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What You Can’t Measure

In the Supply Chain field, the importance of hard data cannot be over expressed. There are simply too many elements that must be measured, reviewed, and controlled to not have a consistent flow of data being gathered. But Adrian Gonzalez points out a new metric that is beginning to become just as important: soft data. Using a experience with a local Little League Draft, Gonzalez explains how important it sometimes is to account for people as much as data: I believe a similar situation happens in how supply chain and logistics executives make decisions these days. As a field, we are obsessed with data — with business intelligence and analytics, with Excel spreadsheets and macros, with crunching the numbers to see what it tells us. We all generally subscribe to the ”If you can’t measure it, you can’t manage it” philosophy. But just like in Little League baseball, not everything that is important in supply chain and logistics management can be easily represented in a pie chart or bar graph. Many companies are now searching for ways to augment hard operational data with soft data (interpersonal skills, relationship management, leadership skills). Without providing an avenue to understand what soft skills your employees bring to the table, you can make strategic choices on who receives what work, how employees feel about the work being performed, and the overall health of your organization.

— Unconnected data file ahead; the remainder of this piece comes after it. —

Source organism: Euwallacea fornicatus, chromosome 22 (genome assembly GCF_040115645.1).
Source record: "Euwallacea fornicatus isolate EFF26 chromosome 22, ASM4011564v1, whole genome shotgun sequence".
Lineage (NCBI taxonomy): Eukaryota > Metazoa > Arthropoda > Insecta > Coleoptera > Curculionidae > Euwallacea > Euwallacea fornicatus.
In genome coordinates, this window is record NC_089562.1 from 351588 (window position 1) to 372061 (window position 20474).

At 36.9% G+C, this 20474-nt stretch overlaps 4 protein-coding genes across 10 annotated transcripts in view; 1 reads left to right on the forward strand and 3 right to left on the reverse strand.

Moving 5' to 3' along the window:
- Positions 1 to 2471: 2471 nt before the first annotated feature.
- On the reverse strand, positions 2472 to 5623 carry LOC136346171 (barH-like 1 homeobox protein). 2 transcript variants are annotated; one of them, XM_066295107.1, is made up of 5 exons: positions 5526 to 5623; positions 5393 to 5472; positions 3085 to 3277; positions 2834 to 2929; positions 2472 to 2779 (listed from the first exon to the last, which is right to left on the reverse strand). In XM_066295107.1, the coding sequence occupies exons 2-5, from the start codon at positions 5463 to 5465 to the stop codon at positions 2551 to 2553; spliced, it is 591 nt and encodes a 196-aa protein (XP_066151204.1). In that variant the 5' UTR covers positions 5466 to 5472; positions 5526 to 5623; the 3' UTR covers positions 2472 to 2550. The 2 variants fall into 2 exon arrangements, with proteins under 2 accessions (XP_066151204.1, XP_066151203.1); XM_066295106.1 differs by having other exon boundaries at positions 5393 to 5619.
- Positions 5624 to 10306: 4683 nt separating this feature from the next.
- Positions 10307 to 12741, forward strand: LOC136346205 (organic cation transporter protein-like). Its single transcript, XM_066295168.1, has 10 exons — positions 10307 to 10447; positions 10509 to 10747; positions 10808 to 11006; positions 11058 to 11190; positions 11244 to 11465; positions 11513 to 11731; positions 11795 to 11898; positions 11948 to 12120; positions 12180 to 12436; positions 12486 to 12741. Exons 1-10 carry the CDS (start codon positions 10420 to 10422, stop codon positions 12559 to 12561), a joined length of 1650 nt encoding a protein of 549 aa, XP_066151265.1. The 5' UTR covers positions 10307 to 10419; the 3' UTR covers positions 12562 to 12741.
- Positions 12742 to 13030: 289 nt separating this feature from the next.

About Matthew Kabik

Matthew Kabik is the former Editor of Computer Aid's Accelerating IT Success. He worked at Computer Aid, Inc. from 2008 to 2014 in the Harrisburg offices, where he was a copywriter, swordsman, social media consultant, and trainer before moving into editorial.

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